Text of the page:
My attention was caught watching the news the other day when a rugby player said to an interviewer that ‘it’s hard to come from behind’. My first thought was ‘Why would he find that hard?’
Evidently the physical inadequacies of rugby players are not necessarily limited to their missing necks. I could start feeling sorry for them.
Recently a linguist said to me that ‘You are complicit in the factitious enshrinement of an ensemble of rules-for-their-own-sake’. It was because I wasn’t willing to write the word abientot without the circumflex it requires.
Yet the fact is that I find myself regularly confused by incorrect use of language. Proper usage – if I may use two words which will get me into no end of trouble – always (should that be in inverted commas?) avoids this happening.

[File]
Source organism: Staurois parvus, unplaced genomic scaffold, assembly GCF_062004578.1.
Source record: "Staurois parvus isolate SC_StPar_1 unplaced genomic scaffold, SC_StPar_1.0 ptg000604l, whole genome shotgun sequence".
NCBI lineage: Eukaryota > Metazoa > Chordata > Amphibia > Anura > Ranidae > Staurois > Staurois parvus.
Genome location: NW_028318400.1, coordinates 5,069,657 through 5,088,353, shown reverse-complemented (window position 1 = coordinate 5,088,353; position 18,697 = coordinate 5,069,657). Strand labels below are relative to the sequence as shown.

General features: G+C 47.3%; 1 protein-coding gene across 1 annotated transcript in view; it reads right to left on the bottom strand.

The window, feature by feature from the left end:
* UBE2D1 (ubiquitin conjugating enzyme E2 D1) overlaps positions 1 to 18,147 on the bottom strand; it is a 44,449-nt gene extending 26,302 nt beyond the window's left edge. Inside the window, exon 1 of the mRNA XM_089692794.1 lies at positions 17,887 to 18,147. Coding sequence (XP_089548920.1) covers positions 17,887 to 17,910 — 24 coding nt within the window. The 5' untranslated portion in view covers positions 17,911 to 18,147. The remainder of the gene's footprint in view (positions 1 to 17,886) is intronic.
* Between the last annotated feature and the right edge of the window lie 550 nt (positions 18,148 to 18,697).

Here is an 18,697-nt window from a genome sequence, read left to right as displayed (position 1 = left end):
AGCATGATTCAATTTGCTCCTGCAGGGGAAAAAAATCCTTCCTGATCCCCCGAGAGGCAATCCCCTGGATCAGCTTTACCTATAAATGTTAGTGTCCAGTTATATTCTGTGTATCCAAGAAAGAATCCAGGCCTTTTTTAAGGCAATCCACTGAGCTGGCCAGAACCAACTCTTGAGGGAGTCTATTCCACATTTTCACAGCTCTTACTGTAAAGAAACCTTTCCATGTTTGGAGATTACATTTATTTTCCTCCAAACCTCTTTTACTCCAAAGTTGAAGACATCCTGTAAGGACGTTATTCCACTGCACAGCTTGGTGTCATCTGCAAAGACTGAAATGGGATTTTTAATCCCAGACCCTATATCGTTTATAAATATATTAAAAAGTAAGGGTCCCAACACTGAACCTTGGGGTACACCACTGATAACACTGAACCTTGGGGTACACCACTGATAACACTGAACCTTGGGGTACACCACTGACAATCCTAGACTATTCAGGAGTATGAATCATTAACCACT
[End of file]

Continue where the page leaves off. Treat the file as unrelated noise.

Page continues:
I’m reading Annie Proulx at the moment and came upon the following sentence (Bad Dirt p. 21):
He adjusted his Stetson, which like a Texas sheriff, he always wore in the office.
The picture which spontaneously came to mind for me was a person wearing a Texas sheriff in the office. Correct me if I’m wrong, but isn’t that what this sentence means? Replace ‘Texas sheriff’ with, for example, ‘scarf’.
I spend way too much time trying to understand badly constructed sentences which don’t actually say what the author intended.
It’s all very well to say that a squiggly bit on top of the word abientot is a rule for its own sake, but at which point is the line drawn?